I am working on an AC Voltmeter. The supply to the microcontroller is not isolated. Only a bridge rectifier is used convert AC to DC. To get 5V, resistors are used to drop down the voltage.

Is it a good idea to connect the debugger to a PC and microcontroller when AC is present? I want to debug my code, and without the presence of AC supply, I can't sense the voltage and I'm unable to debug the problem.

Will connecting non-isolated 5V and Ground to the PC have any effect on PC? Will it give shock while connecting?

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    \$\begingroup\$ Draw yourself a quick circuit diagram. Assume everything to do with the PC is connected to mains earth. See what currents will flow in the wires between PC and mains. Also check what happens if the mains hot/live and neutral are reversed. \$\endgroup\$ – tomnexus Nov 29 '17 at 18:14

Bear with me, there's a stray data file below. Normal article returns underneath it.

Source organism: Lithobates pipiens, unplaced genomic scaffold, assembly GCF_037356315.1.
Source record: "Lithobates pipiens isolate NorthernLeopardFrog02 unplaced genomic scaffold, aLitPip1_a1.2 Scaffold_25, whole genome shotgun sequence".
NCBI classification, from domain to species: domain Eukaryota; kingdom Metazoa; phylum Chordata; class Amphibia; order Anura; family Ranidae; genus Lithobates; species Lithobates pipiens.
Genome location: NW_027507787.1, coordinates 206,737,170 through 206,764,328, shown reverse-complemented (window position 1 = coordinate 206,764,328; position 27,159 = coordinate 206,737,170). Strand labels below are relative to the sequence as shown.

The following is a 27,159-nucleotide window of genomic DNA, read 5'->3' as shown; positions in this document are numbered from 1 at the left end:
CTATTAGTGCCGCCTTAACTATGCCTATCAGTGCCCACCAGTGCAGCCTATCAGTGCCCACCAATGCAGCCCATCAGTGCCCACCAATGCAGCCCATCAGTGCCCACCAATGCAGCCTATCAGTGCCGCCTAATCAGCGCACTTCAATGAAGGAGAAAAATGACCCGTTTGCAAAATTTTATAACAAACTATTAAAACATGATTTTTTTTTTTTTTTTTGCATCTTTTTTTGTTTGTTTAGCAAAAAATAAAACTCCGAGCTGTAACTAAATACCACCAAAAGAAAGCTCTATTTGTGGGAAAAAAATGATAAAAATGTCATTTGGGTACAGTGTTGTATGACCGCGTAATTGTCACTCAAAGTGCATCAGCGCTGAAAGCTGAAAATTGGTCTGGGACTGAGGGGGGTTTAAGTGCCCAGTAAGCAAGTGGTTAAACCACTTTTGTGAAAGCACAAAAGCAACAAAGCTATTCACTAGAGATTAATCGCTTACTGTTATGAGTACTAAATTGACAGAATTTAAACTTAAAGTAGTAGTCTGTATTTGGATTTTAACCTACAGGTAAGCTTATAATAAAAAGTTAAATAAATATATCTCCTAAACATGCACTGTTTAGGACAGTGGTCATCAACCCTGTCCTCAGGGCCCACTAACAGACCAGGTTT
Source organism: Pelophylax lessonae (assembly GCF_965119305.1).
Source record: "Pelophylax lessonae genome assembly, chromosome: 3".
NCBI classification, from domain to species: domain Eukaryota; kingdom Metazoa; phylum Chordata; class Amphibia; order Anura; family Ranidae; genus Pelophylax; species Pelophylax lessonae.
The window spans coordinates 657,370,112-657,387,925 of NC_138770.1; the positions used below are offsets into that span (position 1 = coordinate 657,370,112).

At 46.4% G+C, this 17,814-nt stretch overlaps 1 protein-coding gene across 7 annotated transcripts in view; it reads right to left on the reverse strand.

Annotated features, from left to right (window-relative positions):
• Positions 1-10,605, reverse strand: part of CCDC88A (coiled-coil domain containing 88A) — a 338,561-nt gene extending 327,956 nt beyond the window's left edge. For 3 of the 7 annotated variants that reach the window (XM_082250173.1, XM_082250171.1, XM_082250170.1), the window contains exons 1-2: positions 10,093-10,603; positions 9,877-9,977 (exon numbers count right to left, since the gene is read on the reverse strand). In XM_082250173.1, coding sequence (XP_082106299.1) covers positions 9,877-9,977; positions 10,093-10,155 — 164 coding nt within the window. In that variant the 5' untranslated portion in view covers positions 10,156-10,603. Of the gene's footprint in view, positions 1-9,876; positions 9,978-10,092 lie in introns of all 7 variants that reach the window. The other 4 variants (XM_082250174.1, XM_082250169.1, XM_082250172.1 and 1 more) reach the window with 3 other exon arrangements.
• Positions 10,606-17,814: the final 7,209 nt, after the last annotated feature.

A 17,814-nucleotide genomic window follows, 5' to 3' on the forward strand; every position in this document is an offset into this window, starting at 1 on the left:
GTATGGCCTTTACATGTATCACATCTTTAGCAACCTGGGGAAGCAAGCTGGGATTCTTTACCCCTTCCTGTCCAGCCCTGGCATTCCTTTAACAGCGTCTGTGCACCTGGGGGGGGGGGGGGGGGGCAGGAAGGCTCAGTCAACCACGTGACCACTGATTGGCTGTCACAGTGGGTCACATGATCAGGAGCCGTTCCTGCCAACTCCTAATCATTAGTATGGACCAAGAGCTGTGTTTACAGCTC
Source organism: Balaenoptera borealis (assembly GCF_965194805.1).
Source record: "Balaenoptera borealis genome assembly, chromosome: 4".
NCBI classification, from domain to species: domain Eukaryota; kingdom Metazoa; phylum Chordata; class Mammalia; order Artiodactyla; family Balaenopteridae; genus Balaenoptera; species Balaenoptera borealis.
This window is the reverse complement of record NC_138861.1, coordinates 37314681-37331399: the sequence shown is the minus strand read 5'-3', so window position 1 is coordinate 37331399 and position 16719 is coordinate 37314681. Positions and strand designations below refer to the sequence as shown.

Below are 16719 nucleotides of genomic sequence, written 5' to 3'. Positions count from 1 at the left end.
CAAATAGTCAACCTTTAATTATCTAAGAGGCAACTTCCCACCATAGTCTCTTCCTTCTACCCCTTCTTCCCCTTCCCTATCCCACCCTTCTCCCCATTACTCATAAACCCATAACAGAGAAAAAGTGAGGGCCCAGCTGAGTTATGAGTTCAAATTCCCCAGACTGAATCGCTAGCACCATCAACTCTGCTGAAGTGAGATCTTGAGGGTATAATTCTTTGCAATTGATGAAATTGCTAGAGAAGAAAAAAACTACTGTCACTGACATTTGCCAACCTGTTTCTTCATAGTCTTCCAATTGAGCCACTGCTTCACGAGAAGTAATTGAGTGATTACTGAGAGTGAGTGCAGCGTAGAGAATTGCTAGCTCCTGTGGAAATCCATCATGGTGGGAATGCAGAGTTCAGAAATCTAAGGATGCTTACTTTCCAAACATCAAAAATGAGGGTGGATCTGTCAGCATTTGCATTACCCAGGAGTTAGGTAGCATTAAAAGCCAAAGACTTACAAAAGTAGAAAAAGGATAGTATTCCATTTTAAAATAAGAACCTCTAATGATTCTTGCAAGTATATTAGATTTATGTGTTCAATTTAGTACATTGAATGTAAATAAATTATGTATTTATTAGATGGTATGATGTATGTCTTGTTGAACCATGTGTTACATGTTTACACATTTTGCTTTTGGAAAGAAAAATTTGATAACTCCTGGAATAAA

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    \$\begingroup\$ YIKES... You are rectifying the mains and dropping to 5V through a resistor???? \$\endgroup\$ – Trevor_G Nov 29 '17 at 18:14
  • \$\begingroup\$ @trevor I haven't design the circuit. I am adding ST controller which will replace existing PIC controller. \$\endgroup\$ – Embedded Geek Nov 29 '17 at 18:36
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    \$\begingroup\$ Show us a schematic of your AC->5V DC power supply. If, as implied in your question, there is no transformer involved, the supply is EXTREMELY HAZARDOUS and the microcontroller MUST NOT be directly connected to anything, and should be mounted in an insulated box, so no-one can contact any part of it. \$\endgroup\$ – Peter Bennett Dec 16 '17 at 0:47

It's never a good idea to touch and perform experiments on any non-isolated supply. You might get an electric shock. Also, in case of occurrence of a mainline fault or some voltage surges, your computer, and the microcontroller too can get hanged or eventually damaged too. Thus, never work on a non-isolated supply. It's always better to use some sort of isolation transformers to be in safe working premises.



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